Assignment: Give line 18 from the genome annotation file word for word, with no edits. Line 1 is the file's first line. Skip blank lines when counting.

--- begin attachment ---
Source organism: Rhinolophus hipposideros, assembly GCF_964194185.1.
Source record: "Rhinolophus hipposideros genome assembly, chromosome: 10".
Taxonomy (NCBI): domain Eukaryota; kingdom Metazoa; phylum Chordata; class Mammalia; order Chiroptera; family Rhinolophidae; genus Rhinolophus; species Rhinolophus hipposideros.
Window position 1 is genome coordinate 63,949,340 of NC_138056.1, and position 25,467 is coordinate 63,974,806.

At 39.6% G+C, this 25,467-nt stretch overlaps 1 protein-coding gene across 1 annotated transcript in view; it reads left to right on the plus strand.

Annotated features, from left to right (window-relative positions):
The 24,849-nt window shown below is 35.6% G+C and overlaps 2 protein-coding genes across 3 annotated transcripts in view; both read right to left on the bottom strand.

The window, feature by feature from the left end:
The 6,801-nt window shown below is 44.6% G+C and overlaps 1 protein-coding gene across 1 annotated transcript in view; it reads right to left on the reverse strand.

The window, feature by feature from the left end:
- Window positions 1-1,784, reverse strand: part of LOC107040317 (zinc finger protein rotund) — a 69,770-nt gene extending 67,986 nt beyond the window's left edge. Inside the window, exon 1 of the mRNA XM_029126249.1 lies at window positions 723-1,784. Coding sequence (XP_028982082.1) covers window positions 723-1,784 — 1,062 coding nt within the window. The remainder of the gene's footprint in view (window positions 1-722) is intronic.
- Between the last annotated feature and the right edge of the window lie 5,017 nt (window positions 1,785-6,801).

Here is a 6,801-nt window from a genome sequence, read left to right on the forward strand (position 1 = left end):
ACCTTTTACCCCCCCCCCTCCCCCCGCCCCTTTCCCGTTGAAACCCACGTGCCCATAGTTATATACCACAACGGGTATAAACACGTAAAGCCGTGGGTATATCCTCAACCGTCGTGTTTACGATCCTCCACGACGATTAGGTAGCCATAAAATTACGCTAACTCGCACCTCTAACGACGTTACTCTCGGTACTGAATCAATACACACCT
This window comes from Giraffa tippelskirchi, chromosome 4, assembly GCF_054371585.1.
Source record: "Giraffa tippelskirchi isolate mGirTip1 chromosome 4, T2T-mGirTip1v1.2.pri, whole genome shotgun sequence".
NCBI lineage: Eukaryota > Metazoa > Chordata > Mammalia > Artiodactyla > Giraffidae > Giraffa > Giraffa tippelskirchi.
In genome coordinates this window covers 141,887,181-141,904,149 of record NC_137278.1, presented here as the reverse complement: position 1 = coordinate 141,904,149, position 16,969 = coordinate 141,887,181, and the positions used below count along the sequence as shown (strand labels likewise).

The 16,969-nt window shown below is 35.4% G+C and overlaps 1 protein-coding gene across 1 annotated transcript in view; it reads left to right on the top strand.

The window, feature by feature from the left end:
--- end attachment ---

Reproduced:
In genome coordinates this window covers 141,887,181-141,904,149 of record NC_137278.1, presented here as the reverse complement: position 1 = coordinate 141,904,149, position 16,969 = coordinate 141,887,181, and the positions used below count along the sequence as shown (strand labels likewise).